It may have offered better seating, better chances to mingle and socialize, and a more dynamic set of levels.

Sunday, August 13, 2017

Headlines Erase Subject in Attack by Car

Yesterday a man in Charlottesville, Virginia drove his car into a crowd of counter-protesters, killing one. The driver was later arrested and charged with "one count of second-degree murder, three counts of malicious wounding and one count of hit and run with injury."

How it appeared in the Statesman, via USA Today
Most of the headlines, both locally and nationally, treated the car gramatically as the actor, the responsible agent and grammatical subject, in a probable crime.

Friday, August 11, 2017

City Council, August 14th - Commercial-Vista Plan

Council meets on Monday, and it's likely that the biggest matter will not be on the agenda - what to do about the do-over on the SRC required by the recent LUBA decision.

There are several other transportation matters of interest on the agenda.

Council will formally consider the Commercial-Vista Corridor Plan and whether to
accept the recommendations contained in the Commercial-Vista Corridor Plan project report and direct staff to seek funding to implement the recommendations and to incorporate the recommendations into the Salem Transportation System Plan at the next amendment opportunity.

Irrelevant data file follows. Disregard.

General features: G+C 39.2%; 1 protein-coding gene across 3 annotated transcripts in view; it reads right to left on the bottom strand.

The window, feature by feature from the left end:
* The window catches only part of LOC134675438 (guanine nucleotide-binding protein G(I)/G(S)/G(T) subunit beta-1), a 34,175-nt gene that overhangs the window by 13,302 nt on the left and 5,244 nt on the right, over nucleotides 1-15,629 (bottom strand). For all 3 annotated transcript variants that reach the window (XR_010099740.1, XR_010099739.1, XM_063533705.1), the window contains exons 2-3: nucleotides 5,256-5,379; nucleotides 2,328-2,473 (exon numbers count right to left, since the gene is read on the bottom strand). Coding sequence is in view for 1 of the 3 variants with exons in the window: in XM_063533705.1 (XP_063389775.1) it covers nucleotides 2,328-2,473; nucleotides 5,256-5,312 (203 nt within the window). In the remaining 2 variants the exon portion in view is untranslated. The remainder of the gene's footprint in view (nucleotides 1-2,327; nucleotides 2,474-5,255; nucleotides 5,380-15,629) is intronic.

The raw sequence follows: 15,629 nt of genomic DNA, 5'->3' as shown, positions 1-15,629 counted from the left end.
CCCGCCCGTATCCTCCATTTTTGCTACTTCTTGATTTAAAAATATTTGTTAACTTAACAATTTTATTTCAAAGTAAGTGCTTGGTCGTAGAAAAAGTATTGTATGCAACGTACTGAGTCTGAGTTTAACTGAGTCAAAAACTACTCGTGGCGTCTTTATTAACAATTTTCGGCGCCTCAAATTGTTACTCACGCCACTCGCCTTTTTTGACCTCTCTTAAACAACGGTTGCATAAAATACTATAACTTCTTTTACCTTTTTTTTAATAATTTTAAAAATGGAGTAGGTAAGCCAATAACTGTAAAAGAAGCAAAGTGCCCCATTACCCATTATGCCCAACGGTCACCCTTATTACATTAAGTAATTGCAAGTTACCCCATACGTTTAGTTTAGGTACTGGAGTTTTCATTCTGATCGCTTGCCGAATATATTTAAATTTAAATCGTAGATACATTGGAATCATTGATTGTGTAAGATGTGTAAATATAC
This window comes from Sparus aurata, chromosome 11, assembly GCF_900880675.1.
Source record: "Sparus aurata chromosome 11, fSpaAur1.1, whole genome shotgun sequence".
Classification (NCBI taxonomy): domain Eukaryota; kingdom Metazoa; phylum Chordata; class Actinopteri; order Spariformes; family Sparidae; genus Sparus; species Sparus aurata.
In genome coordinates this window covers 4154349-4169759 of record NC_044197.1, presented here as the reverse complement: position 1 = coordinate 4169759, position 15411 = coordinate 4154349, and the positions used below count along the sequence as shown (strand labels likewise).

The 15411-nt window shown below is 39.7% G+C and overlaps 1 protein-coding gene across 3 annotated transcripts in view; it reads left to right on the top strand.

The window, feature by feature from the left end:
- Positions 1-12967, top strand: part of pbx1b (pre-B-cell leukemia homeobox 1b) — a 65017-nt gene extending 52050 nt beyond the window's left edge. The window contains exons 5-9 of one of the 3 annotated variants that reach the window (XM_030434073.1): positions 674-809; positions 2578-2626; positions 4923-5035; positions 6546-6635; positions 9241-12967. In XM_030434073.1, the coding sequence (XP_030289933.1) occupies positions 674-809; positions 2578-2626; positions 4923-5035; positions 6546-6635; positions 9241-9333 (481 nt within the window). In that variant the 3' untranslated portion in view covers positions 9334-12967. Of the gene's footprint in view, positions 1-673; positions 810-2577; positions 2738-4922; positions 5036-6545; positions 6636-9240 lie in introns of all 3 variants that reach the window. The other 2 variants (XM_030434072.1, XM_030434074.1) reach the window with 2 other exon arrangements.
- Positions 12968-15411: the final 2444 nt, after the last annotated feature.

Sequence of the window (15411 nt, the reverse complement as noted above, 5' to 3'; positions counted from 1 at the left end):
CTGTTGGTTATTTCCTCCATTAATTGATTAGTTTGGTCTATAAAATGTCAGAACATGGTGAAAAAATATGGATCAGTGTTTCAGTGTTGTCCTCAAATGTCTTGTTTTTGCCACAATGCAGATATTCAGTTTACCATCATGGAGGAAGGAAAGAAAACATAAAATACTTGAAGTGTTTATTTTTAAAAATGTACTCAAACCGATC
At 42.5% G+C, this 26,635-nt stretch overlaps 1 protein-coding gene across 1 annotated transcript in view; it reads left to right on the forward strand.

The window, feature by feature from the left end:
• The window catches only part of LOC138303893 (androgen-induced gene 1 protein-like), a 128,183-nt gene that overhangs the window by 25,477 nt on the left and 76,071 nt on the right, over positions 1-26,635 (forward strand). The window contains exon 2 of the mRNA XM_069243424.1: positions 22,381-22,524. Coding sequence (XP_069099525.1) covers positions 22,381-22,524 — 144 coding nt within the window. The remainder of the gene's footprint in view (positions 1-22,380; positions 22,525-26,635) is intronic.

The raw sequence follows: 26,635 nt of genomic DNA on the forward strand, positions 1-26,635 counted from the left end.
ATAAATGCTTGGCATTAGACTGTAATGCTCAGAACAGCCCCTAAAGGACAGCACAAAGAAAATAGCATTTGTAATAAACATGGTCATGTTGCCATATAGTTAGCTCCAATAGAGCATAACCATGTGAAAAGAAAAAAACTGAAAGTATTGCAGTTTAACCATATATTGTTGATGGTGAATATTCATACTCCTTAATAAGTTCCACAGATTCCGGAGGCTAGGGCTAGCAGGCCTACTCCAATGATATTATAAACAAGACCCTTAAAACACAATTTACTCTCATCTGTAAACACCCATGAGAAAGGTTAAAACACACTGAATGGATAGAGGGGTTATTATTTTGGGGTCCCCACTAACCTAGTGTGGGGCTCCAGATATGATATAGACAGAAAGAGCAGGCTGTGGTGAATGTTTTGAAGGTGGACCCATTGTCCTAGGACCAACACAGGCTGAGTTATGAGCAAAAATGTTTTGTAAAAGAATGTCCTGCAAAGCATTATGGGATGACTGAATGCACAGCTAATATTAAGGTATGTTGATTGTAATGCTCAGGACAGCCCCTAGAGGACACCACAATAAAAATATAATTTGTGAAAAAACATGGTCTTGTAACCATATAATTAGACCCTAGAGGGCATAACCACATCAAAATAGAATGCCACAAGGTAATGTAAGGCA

Buffered bike lanes and enhanced crosswalks at Waldo Ave
Some of the project has been funded already, including:
  • Buffered bike lanes on Commercial Street SE from Oxford Street SE to Winding Way SE;
  • Pedestrian crossing islands on Commercial Street SE near Waldo Avenue SE and Triangle Drive SE; and
  • Bike signal on Commercial Street SE at the intersection with Liberty Road S, including adding protected left-turn phase from northbound Commercial Street SE to westbound Alice Street S.
This general approach is something we could consider extending farther south to the area on Commercial where a driver struck and killed Shatamera Pruden as she attempted to cross Commercial Street, where it is posted for 40mph, and 85th percentile speeds and design speed mean traffic routinely approaches full highway speed.

Thursday, August 10, 2017

LUBA Tepidly Remands SRC Decision back to City

By now you will have already heard that LUBA remanded the Salem River Crossing UGB expansion back to City Council.

The decision, however, is not a strong one, and it is interesting to see the autoist bias expressed in affirming procedural and technical details.

If the "spirit" of the law is to reduce drive-alone trips, LUBA makes no attempt to evaluate by the intent or spirit of the law, and instead finds that any fig leaf for compliance will do in order to protect autoist interests.

The matter that has seemed most interesting here is the question, "what does it mean to 'implement' something?"

LUBA finds that the need to implement things other than highway expansion first "is not as absolute as petitioners argue." They also find that as long as the benchmarks or standards are vague enough, there is nothing to challenge.

On "implement" and Policy 1G

On benchmarks
As a consequence, our advocacy task is to beef up our standards and benchmarks. For example, our milquetoast adopted standard is bike lane coverage on 70% of designated streets by 2030. Apparently a more solid appeal procedure would have pointed to a specific failure to meet this or other adopted standards.